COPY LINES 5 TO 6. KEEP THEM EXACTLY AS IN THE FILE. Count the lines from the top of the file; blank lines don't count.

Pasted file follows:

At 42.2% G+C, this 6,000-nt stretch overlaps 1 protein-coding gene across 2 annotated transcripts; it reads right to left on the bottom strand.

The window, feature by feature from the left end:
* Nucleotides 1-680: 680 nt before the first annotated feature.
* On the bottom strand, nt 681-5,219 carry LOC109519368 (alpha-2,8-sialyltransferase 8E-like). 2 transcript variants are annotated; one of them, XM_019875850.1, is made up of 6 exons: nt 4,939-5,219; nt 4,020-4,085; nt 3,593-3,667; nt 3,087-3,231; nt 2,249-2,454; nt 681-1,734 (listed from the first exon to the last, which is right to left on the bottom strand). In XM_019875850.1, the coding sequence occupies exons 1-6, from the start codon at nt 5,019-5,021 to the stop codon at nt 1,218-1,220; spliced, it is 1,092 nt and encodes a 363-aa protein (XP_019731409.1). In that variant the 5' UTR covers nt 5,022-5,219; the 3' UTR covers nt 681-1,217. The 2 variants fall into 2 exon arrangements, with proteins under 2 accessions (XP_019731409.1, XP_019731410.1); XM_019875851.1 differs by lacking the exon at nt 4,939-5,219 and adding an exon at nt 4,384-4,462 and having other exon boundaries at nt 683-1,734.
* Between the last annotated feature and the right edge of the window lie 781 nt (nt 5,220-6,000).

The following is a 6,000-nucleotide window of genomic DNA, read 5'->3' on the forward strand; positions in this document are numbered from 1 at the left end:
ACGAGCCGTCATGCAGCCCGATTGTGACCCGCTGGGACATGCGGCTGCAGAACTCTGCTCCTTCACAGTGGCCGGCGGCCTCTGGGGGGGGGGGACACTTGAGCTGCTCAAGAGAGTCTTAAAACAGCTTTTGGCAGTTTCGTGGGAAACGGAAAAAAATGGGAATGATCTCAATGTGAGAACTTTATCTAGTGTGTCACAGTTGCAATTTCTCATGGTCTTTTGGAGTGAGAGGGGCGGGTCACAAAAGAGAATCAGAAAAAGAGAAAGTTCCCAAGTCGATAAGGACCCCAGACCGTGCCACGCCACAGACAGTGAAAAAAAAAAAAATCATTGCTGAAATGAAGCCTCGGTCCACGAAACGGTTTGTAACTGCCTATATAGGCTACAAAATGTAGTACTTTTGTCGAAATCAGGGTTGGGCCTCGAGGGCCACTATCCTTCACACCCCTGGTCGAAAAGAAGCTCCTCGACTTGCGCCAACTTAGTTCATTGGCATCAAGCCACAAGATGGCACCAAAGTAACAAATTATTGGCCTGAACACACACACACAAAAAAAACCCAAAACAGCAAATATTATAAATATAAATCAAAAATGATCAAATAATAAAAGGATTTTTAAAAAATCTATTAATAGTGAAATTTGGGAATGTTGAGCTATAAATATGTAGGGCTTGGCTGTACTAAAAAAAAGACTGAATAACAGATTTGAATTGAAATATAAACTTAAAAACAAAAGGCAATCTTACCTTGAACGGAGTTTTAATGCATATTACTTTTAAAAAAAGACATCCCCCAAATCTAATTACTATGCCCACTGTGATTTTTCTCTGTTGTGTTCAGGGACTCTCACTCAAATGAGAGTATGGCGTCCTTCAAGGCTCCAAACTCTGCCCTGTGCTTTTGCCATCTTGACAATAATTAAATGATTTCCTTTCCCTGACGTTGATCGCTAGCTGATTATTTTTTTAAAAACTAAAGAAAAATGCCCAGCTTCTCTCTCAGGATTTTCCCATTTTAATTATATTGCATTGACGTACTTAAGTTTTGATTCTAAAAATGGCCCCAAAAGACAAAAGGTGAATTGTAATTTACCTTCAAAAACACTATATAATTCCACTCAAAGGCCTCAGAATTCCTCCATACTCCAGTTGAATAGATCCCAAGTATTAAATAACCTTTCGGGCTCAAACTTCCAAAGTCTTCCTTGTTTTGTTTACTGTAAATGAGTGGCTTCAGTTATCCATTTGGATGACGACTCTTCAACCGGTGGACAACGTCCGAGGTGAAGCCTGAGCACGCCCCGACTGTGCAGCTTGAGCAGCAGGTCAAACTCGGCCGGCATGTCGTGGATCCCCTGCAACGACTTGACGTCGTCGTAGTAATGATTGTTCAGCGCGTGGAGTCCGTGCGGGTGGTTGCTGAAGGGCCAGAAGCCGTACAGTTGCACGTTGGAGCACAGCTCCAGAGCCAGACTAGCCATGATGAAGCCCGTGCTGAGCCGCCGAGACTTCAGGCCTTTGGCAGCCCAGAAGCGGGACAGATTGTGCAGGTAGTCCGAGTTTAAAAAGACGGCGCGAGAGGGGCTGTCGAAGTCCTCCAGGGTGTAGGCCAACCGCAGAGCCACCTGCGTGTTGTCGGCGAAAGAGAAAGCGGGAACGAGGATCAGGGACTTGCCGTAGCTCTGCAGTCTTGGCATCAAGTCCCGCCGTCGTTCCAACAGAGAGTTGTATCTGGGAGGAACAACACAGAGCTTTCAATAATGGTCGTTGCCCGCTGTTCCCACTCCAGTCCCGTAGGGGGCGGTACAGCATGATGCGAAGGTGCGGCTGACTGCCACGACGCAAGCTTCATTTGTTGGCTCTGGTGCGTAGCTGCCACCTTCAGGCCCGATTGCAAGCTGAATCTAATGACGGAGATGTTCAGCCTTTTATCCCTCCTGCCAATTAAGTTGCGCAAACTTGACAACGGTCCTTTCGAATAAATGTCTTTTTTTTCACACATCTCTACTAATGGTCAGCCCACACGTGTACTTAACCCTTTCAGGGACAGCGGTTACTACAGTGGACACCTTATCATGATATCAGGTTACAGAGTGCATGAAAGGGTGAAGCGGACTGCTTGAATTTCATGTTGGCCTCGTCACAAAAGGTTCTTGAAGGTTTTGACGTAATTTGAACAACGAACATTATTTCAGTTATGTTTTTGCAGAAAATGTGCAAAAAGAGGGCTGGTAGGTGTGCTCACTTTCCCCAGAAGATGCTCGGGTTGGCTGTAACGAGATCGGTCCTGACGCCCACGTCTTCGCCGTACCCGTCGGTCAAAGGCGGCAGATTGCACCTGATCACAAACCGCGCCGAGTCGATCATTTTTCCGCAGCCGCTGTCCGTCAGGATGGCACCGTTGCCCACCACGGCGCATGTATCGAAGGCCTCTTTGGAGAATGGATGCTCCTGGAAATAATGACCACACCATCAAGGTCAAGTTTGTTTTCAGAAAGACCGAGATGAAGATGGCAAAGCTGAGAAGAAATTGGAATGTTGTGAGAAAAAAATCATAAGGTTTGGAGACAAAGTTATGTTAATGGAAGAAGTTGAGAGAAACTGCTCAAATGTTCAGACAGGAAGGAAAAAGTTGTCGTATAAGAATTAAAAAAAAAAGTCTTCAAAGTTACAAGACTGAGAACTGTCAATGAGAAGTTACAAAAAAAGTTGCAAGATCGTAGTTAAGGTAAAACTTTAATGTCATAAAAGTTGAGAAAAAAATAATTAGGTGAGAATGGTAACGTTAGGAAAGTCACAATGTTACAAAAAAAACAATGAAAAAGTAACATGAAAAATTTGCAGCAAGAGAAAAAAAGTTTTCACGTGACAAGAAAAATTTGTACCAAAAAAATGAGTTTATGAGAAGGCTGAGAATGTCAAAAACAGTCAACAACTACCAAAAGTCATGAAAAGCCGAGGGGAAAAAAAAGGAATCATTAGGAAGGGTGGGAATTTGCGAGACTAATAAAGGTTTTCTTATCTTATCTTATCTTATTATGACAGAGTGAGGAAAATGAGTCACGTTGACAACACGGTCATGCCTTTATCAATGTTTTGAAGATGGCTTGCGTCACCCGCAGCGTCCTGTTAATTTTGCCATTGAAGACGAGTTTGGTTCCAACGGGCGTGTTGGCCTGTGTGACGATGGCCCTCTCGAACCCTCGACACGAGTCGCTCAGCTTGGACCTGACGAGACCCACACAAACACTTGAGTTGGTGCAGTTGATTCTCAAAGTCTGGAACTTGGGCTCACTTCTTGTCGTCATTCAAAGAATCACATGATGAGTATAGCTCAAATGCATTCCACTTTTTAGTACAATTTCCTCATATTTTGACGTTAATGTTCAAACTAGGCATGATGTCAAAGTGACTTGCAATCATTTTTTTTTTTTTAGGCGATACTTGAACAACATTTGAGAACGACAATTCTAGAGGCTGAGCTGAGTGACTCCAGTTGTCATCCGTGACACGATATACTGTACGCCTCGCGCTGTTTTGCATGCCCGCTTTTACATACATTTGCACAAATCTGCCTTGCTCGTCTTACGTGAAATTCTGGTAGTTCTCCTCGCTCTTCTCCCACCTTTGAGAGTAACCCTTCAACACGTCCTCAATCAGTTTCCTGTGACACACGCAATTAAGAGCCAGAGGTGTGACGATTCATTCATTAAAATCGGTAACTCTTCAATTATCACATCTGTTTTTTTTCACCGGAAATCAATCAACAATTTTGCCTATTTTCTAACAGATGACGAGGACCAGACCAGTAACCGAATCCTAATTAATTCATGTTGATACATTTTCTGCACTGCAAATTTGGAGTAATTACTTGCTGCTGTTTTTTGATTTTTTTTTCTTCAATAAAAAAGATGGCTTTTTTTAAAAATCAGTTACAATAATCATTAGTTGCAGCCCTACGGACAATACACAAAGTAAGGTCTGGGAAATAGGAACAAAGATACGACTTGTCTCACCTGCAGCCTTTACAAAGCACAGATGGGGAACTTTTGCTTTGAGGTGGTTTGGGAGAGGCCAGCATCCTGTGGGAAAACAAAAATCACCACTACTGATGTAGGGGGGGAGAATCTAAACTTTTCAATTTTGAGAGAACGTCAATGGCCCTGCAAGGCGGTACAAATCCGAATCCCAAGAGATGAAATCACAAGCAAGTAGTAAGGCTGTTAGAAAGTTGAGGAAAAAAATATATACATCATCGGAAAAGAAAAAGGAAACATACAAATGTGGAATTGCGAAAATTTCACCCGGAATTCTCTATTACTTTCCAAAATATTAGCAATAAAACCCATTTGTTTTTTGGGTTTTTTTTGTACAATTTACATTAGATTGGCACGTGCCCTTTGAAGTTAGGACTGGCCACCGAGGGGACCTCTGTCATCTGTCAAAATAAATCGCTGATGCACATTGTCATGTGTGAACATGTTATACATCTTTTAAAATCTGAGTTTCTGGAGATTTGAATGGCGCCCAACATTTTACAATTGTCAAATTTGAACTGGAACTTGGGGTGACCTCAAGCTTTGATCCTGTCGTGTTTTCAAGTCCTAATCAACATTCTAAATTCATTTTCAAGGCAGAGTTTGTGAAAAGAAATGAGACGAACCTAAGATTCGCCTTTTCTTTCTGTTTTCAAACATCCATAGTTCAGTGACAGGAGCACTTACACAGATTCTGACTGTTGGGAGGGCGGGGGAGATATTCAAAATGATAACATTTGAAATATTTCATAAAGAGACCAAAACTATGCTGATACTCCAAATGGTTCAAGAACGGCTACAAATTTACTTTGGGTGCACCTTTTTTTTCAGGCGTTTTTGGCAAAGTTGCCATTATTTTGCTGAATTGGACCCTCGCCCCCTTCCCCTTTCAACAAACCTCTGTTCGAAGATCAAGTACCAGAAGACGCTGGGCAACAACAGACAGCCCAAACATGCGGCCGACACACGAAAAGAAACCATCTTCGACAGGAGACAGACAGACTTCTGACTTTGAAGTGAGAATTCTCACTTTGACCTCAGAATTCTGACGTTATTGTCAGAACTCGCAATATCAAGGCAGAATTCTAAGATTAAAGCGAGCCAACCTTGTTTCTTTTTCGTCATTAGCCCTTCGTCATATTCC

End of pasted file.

* Between the last annotated feature and the right edge of the window lie 781 nt (nt 5,220-6,000).

The following is a 6,000-nucleotide window of genomic DNA, read 5'->3' on the forward strand; positions in this document are numbered from 1 at the left end: